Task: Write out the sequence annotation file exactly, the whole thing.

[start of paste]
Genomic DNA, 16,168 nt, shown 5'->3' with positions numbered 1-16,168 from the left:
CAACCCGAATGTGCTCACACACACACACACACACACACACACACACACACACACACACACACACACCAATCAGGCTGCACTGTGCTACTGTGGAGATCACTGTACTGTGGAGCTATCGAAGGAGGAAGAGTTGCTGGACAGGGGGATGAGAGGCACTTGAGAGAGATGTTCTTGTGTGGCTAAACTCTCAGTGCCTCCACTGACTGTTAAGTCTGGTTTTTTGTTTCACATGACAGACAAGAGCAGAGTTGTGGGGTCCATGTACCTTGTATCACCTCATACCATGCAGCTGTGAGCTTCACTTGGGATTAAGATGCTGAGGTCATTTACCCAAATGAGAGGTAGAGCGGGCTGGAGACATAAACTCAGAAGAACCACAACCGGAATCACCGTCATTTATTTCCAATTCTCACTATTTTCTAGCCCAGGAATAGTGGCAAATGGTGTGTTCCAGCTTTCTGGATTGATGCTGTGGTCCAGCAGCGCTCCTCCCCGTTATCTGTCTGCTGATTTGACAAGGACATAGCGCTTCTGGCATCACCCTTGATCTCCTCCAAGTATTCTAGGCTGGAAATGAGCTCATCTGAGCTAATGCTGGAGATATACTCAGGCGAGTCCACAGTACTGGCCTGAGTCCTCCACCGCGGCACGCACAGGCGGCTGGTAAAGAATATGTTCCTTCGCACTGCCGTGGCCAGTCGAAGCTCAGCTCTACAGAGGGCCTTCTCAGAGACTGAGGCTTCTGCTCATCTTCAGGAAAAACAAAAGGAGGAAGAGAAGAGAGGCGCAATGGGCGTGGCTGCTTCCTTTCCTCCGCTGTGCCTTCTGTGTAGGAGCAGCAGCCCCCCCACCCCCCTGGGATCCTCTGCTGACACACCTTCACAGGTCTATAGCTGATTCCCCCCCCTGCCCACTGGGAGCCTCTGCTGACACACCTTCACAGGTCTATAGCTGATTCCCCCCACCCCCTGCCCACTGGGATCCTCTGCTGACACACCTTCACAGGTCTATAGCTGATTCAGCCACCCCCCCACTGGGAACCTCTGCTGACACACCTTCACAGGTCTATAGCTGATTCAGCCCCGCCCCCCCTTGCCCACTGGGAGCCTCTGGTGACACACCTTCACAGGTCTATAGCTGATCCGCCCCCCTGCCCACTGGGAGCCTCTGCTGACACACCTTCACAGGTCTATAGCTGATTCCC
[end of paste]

Genomic DNA, 16,168 nt, shown 5'->3' with positions numbered 1-16,168 from the left:
CAACCCGAATGTGCTCACACACACACACACACACACACACACACACACACACACACACACACACACCAATCAGGCTGCACTGTGCTACTGTGGAGATCACTGTACTGTGGAGCTATCGAAGGAGGAAGAGTTGCTGGACAGGGGGATGAGAGGCACTTGAGAGAGATGTTCTTGTGTGGCTAAACTCTCAGTGCCTCCACTGACTGTTAAGTCTGGTTTTTTGTTTCACATGACAGACAAGAGCAGAGTTGTGGGGTCCATGTACCTTGTATCACCTCATACCATGCAGCTGTGAGCTTCACTTGGGATTAAGATGCTGAGGTCATTTACCCAAATGAGAGGTAGAGCGGGCTGGAGACATAAACTCAGAAGAACCACAACCGGAATCACCGTCATTTATTTCCAATTCTCACTATTTTCTAGCCCAGGAATAGTGGCAAATGGTGTGTTCCAGCTTTCTGGATTGATGCTGTGGTCCAGCAGCGCTCCTCCCCGTTATCTGTCTGCTGATTTGACAAGGACATAGCGCTTCTGGCATCACCCTTGATCTCCTCCAAGTATTCTAGGCTGGAAATGAGCTCATCTGAGCTAATGCTGGAGATATACTCAGGCGAGTCCACAGTACTGGCCTGAGTCCTCCACCGCGGCACGCACAGGCGGCTGGTAAAGAATATGTTCCTTCGCACTGCCGTGGCCAGTCGAAGCTCAGCTCTACAGAGGGCCTTCTCAGAGACTGAGGCTTCTGCTCATCTTCAGGAAAAACAAAAGGAGGAAGAGAAGAGAGGCGCAATGGGCGTGGCTGCTTCCTTTCCTCCGCTGTGCCTTCTGTGTAGGAGCAGCAGCCCCCCCACCCCCCTGGGATCCTCTGCTGACACACCTTCACAGGTCTATAGCTGATTCCCCCCCCTGCCCACTGGGAGCCTCTGCTGACACACCTTCACAGGTCTATAGCTGATTCCCCCCACCCCCTGCCCACTGGGATCCTCTGCTGACACACCTTCACAGGTCTATAGCTGATTCAGCCACCCCCCCACTGGGAACCTCTGCTGACACACCTTCACAGGTCTATAGCTGATTCAGCCCCGCCCCCCCTTGCCCACTGGGAGCCTCTGGTGACACACCTTCACAGGTCTATAGCTGATCCGCCCCCCTGCCCACTGGGAGCCTCTGCTGACACACCTTCACAGGTCTATAGCTGATTCCC